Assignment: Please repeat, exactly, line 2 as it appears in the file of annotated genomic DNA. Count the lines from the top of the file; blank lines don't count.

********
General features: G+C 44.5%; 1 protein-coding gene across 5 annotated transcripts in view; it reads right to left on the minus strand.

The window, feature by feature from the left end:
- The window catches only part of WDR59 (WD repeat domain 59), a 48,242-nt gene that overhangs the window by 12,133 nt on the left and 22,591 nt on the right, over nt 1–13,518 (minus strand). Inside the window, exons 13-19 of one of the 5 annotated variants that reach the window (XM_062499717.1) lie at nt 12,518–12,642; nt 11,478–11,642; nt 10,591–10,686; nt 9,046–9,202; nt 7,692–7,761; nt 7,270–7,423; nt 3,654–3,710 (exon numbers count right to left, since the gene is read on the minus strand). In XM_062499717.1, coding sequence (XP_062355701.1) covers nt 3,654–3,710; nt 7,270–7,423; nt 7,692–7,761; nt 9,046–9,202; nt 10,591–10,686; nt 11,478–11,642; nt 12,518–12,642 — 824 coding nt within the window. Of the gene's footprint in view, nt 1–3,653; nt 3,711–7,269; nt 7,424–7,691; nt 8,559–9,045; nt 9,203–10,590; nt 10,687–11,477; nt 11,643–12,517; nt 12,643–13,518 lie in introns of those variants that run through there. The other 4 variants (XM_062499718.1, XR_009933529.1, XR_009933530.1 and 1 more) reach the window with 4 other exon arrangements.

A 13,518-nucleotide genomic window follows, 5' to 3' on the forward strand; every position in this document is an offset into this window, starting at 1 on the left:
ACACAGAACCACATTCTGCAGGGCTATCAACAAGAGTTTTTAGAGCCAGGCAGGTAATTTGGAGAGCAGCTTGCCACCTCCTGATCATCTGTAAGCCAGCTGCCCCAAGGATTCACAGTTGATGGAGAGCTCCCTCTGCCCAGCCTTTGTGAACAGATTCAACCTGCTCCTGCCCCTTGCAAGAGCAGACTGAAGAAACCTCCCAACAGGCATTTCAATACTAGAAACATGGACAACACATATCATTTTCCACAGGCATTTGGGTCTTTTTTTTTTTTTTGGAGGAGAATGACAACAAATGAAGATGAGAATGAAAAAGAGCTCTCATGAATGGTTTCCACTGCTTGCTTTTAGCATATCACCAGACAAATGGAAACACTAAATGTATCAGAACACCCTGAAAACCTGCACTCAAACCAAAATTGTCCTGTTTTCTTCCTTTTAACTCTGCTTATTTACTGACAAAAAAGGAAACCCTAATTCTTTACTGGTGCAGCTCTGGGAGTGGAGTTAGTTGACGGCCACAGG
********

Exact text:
The window, feature by feature from the left end: